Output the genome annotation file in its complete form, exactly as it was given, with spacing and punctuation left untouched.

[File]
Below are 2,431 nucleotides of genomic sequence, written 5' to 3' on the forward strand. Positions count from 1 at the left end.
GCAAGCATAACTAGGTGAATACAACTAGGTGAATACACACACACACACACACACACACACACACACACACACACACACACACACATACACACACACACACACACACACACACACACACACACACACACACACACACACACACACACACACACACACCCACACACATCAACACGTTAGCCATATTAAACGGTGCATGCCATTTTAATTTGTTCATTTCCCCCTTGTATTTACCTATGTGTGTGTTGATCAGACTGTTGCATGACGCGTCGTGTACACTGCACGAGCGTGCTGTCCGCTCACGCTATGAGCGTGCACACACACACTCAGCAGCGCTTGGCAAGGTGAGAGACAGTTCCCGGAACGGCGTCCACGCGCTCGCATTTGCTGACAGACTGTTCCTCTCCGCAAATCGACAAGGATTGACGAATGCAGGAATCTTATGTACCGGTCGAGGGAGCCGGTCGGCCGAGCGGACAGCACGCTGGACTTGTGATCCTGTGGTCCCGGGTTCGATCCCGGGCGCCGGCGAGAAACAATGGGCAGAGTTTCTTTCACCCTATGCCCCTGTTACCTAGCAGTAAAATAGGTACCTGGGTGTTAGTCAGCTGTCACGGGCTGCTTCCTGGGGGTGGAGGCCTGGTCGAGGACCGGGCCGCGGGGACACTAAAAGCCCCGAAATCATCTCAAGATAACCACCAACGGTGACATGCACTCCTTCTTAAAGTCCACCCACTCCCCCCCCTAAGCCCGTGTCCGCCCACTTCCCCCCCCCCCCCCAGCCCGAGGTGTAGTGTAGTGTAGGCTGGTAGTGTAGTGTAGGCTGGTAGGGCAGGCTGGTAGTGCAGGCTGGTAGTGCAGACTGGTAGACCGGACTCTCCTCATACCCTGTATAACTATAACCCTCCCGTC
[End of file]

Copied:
Below are 2,431 nucleotides of genomic sequence, written 5' to 3' on the forward strand. Positions count from 1 at the left end.
GCAAGCATAACTAGGTGAATACAACTAGGTGAATACACACACACACACACACACACACACACACACACACACACACACACACACATACACACACACACACACACACACACACACACACACACACACACACACACACACACACACACACACACACACCCACACACATCAACACGTTAGCCATATTAAACGGTGCATGCCATTTTAATTTGTTCATTTCCCCCTTGTATTTACCTATGTGTGTGTTGATCAGACTGTTGCATGACGCGTCGTGTACACTGCACGAGCGTGCTGTCCGCTCACGCTATGAGCGTGCACACACACACTCAGCAGCGCTTGGCAAGGTGAGAGACAGTTCCCGGAACGGCGTCCACGCGCTCGCATTTGCTGACAGACTGTTCCTCTCCGCAAATCGACAAGGATTGACGAATGCAGGAATCTTATGTACCGGTCGAGGGAGCCGGTCGGCCGAGCGGACAGCACGCTGGACTTGTGATCCTGTGGTCCCGGGTTCGATCCCGGGCGCCGGCGAGAAACAATGGGCAGAGTTTCTTTCACCCTATGCCCCTGTTACCTAGCAGTAAAATAGGTACCTGGGTGTTAGTCAGCTGTCACGGGCTGCTTCCTGGGGGTGGAGGCCTGGTCGAGGACCGGGCCGCGGGGACACTAAAAGCCCCGAAATCATCTCAAGATAACCACCAACGGTGACATGCACTCCTTCTTAAAGTCCACCCACTCCCCCCCCTAAGCCCGTGTCCGCCCACTTCCCCCCCCCCCCCCAGCCCGAGGTGTAGTGTAGTGTAGGCTGGTAGTGTAGTGTAGGCTGGTAGGGCAGGCTGGTAGTGCAGGCTGGTAGTGCAGACTGGTAGACCGGACTCTCCTCATACCCTGTATAACTATAACCCTCCCGTC